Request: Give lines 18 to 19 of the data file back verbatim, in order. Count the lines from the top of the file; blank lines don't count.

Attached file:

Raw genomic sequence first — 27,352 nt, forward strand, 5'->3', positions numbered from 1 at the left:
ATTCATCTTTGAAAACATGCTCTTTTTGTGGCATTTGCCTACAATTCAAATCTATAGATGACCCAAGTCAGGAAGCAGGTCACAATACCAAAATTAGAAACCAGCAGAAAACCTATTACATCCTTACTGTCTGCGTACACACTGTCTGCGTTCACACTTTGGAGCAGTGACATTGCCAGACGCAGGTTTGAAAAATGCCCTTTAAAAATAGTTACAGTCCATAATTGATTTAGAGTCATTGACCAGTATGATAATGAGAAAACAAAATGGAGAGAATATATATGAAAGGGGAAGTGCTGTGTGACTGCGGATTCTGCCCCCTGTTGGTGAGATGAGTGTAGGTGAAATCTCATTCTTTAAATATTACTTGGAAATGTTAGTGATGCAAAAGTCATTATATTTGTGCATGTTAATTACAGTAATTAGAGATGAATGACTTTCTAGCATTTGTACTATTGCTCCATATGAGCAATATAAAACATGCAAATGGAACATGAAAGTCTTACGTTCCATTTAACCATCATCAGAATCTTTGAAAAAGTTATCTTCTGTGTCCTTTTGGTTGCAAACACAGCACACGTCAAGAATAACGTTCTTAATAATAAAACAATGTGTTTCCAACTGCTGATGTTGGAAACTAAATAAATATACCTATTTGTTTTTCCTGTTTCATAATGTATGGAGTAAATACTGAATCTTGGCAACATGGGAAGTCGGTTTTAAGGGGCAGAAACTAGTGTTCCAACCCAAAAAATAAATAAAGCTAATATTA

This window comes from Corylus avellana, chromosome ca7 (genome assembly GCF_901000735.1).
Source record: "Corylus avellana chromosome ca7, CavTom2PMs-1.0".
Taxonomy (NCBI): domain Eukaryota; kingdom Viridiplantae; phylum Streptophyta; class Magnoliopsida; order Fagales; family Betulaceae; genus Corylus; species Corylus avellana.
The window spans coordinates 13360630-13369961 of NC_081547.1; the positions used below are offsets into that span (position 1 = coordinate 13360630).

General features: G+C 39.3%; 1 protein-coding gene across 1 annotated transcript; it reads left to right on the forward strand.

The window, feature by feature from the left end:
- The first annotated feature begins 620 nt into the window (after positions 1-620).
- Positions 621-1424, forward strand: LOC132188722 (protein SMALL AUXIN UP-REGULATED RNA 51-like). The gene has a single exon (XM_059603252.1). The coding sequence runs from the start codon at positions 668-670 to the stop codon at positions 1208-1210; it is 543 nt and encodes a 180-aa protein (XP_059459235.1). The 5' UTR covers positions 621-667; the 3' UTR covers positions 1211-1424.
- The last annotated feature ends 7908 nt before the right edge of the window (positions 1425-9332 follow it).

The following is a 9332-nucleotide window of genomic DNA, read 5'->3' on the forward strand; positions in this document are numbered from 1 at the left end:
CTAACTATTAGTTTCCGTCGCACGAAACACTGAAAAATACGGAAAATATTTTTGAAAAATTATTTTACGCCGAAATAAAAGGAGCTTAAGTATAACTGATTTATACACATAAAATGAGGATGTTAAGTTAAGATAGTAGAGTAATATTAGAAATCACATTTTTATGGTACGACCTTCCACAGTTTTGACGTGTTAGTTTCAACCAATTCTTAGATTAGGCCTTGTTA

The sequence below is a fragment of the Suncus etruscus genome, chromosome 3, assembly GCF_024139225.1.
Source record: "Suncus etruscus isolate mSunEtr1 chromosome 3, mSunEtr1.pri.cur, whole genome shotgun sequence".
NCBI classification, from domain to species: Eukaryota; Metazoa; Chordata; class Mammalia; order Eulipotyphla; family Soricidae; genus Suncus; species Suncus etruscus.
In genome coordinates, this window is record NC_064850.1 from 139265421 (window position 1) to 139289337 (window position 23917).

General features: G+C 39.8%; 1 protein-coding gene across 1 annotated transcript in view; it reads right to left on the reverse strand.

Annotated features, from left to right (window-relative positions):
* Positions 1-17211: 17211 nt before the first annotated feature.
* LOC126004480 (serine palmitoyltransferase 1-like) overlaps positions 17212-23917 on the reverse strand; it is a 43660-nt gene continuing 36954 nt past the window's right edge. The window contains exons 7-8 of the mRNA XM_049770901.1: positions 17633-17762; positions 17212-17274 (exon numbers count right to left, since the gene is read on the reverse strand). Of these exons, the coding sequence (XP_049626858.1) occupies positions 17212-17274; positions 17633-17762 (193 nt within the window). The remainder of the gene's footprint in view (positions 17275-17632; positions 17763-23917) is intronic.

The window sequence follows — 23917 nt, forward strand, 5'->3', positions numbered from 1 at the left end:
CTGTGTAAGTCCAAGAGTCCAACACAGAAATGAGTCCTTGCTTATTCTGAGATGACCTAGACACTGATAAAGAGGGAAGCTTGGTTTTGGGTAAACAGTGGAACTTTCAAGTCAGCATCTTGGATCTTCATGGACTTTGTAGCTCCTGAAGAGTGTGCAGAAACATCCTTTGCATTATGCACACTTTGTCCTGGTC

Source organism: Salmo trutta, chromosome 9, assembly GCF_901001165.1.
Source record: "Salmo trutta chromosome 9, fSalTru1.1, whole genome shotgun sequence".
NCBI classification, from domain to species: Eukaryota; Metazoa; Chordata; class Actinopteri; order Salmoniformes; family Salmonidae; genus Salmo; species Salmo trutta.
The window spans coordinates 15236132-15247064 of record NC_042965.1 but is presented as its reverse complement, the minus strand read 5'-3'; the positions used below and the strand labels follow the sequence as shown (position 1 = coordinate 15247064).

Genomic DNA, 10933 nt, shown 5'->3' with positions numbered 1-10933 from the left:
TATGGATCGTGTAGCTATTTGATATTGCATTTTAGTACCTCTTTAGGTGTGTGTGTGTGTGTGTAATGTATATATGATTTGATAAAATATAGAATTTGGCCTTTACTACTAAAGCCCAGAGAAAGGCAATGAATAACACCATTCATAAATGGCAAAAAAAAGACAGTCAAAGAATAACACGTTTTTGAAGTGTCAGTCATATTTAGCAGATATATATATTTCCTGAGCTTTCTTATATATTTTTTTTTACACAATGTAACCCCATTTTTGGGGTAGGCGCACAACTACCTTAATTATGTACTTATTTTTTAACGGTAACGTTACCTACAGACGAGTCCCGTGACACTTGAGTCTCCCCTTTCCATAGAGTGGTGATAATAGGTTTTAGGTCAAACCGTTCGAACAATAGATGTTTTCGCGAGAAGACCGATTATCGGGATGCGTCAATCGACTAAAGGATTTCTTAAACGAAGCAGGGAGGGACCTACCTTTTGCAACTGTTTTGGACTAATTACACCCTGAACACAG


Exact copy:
General features: G+C 39.8%; 1 protein-coding gene across 1 annotated transcript in view; it reads right to left on the reverse strand.

Annotated features, from left to right (window-relative positions):